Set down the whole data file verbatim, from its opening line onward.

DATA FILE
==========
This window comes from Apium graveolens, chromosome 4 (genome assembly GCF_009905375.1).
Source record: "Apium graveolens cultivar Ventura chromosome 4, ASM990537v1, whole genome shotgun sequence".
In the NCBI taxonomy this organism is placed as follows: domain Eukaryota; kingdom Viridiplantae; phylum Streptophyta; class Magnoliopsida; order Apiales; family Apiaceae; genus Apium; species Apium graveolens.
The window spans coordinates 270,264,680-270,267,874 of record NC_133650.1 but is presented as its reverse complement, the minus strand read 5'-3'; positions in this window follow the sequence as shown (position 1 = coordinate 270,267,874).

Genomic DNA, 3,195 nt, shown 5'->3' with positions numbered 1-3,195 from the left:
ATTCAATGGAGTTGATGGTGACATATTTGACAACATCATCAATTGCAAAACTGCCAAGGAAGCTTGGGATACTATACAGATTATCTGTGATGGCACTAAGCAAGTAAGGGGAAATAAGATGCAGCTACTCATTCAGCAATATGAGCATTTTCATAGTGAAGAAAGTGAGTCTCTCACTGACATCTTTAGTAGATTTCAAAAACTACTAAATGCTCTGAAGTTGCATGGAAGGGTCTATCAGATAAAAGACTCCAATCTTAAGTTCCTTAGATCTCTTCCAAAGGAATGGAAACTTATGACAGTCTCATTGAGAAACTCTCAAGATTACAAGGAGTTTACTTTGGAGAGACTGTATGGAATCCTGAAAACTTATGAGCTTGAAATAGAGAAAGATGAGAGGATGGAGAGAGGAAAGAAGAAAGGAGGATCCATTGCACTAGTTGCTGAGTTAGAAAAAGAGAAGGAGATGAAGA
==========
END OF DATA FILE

This window comes from Apium graveolens, chromosome 4 (genome assembly GCF_009905375.1).
Source record: "Apium graveolens cultivar Ventura chromosome 4, ASM990537v1, whole genome shotgun sequence".
In the NCBI taxonomy this organism is placed as follows: domain Eukaryota; kingdom Viridiplantae; phylum Streptophyta; class Magnoliopsida; order Apiales; family Apiaceae; genus Apium; species Apium graveolens.
The window spans coordinates 270,264,680-270,267,874 of record NC_133650.1 but is presented as its reverse complement, the minus strand read 5'-3'; positions in this window follow the sequence as shown (position 1 = coordinate 270,267,874).

Genomic DNA, 3,195 nt, shown 5'->3' with positions numbered 1-3,195 from the left:
ATTCAATGGAGTTGATGGTGACATATTTGACAACATCATCAATTGCAAAACTGCCAAGGAAGCTTGGGATACTATACAGATTATCTGTGATGGCACTAAGCAAGTAAGGGGAAATAAGATGCAGCTACTCATTCAGCAATATGAGCATTTTCATAGTGAAGAAAGTGAGTCTCTCACTGACATCTTTAGTAGATTTCAAAAACTACTAAATGCTCTGAAGTTGCATGGAAGGGTCTATCAGATAAAAGACTCCAATCTTAAGTTCCTTAGATCTCTTCCAAAGGAATGGAAACTTATGACAGTCTCATTGAGAAACTCTCAAGATTACAAGGAGTTTACTTTGGAGAGACTGTATGGAATCCTGAAAACTTATGAGCTTGAAATAGAGAAAGATGAGAGGATGGAGAGAGGAAAGAAGAAAGGAGGATCCATTGCACTAGTTGCTGAGTTAGAAAAAGAGAAGGAGATGAAGA